Doors open: 18:00
Start: 19:00 - Please allow plenty of time to get to the 12th floor
Info: The Sky Room has limited capacity, so please arrive early to ensure a seat. A live stream will be set up in Amfi in the Lobby should max capacity be reached.
Crew members can direct you to seats outside of the filmed area upon request.
Through the series Museum Talks, MUNCH invites key practitioners in the field, who are rethinking the role of the museum, to bring their unique perspectives to Oslo.
How can art museums be relevant public arenas for discussion? How can we contribute meaningfully to the artistic ecosystem? How can large-scale institutions operate sustainably with transparency and kindness? How can we include marginalized groups and develop new voices? What is the role of the curatorial in museums, and how can we nurture experimentation whilst retaining long-term research perspectives?
Art museums are part of an ecosystem of smaller and mid-size art institutions, galleries, and individual artists and practitioners. In Norway, a number of museums were consolidated after the government’s museum reform of 2003. That meant more power and financial resources distributed across fewer institutions. This has strengthened the economy of some museums, but it has also entailed shifts in power dynamics, greater bureaucracy, and expectations of higher visitor numbers.
Since the move from Tøyen to Bjørvika, MUNCH has wanted to challenge what a museum can be. The contemporary art project Munchmuseet on the Move (2015–2020) formed a bridge between the old and the new museum. It was collaborative and inspired by the artist-initiated Prosjekt i Gamlebyen (PiG) from 1994. As a two-year-old institution on the waterfront of Bjørvika, with a greater mandate from the City of Oslo, it is more important than ever to discuss the role of the museum. MUNCH would like to continue to acknowledge and support the crucial work of promoting art in the city and provide artists with the opportunity to develop new projects. MUNCH sees that the precarious studio situation in Oslo is a major challenge for the possibilities for artists to live and work in the city.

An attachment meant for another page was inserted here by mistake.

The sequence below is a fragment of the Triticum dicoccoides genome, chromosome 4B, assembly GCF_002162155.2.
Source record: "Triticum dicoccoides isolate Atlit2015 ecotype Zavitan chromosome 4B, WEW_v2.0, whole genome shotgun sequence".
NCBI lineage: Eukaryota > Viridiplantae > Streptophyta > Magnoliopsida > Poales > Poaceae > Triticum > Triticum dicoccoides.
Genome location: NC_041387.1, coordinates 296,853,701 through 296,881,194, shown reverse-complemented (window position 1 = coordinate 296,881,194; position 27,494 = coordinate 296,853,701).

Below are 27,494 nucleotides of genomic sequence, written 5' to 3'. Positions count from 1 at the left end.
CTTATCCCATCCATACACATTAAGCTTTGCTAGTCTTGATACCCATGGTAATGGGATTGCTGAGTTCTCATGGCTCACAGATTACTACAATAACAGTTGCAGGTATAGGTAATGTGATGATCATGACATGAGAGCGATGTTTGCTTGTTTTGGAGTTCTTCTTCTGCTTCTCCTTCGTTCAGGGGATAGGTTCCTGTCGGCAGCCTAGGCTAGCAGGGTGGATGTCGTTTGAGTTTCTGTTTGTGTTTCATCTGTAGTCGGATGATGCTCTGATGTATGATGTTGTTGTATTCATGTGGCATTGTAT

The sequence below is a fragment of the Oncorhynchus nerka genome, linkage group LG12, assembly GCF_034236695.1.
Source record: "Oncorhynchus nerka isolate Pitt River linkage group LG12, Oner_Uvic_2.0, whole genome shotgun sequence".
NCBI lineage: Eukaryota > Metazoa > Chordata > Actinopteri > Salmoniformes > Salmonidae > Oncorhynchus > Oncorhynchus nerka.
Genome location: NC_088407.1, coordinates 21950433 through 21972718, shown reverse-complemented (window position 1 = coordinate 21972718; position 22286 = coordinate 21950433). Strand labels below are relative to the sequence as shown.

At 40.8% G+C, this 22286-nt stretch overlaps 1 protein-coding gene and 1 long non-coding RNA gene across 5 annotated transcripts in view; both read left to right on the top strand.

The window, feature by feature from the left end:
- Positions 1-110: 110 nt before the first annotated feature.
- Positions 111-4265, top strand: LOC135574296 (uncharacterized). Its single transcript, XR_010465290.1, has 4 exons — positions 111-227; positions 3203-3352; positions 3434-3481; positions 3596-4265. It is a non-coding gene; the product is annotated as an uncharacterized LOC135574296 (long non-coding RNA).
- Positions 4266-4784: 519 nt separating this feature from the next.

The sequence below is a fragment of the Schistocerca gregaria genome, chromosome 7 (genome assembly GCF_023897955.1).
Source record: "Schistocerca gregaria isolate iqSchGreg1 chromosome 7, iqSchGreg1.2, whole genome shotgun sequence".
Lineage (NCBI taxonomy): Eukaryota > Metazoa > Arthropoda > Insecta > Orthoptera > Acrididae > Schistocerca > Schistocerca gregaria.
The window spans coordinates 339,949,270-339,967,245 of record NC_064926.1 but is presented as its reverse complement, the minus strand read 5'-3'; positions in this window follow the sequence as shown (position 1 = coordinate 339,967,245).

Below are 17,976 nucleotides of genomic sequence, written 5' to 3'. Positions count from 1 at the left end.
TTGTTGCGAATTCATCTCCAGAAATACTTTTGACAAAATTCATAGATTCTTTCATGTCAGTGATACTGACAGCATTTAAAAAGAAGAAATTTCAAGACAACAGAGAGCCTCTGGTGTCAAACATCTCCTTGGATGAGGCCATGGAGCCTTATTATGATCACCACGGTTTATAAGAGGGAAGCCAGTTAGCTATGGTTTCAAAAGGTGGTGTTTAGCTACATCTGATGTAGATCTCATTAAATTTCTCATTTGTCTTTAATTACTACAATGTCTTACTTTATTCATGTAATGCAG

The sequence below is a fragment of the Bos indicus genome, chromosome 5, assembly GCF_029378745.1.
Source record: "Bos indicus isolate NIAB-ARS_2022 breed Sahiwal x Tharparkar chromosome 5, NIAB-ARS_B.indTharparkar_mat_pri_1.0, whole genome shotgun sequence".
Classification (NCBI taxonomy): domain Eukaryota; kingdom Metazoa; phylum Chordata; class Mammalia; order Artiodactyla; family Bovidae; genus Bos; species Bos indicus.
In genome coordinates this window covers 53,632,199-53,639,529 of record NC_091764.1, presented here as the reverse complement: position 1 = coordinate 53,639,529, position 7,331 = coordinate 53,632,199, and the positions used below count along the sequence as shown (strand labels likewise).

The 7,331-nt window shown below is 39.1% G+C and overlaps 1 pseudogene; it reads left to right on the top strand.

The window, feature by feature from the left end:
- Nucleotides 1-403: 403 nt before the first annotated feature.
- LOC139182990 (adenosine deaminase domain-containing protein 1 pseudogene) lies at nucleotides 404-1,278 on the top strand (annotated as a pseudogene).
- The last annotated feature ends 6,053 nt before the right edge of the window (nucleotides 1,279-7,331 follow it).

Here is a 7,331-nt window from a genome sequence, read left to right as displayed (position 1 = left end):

Several institutions in Oslo have contributed to the programming, including UKS – the Young Artists’ Association, Office for Contemporary Art Norway (OCA), Oslo Kunstforening, Nitja, Fotogalleriet, Podium, Kunstnernes Hus and The Norwegian Association of Curators.
Manuel Segade, (born in A Coruña, 1977) is the director of Museo Nacional Centro de Arte Reina Sofia in Madrid. He trained as an art historian and led CA2M (Museo Centro de Arte Dos de Mayo) in the Madrid municipality of Móstoles for ten years, where he was awarded the CIMAM Outstanding Museum Practice Award (2021). Segade has taught on post-graduate curatorial programmes, and been an author and editor of numerous books, including Elements of Vogue, Kiss My Genders and Endgame: Duchamp, Chess and the Avant-gardes. He is a founding member of both the European Art Assembly and the European Forum for Advanced Practices. Segade curated the Spanish Pavilion at the 57th Venice Biennale in 2017.
Tone Hansen (b. 1970, Kirkenes, Norway/Sápmi) has been director of MUNCH since October 2022. She is the former director of Henie Onstad Art Centre (2011–2022). Here, she led a comprehensive rehabilitation of the 1960s building and established a strong artistic profile with an extensive live programme, topical thematic group exhibitions, and important solo presentations. Hansen was an operative chair of UKS – the Young Artists’ Association from 2003 to 2005. From 2016 to 2019, she was the leader of the Norwegian Arts Council. She chairs the board of Posten Moderne, a new private museum in Trondheim that opens in 2024.
Photo: Manuel Segade by Yago Castromil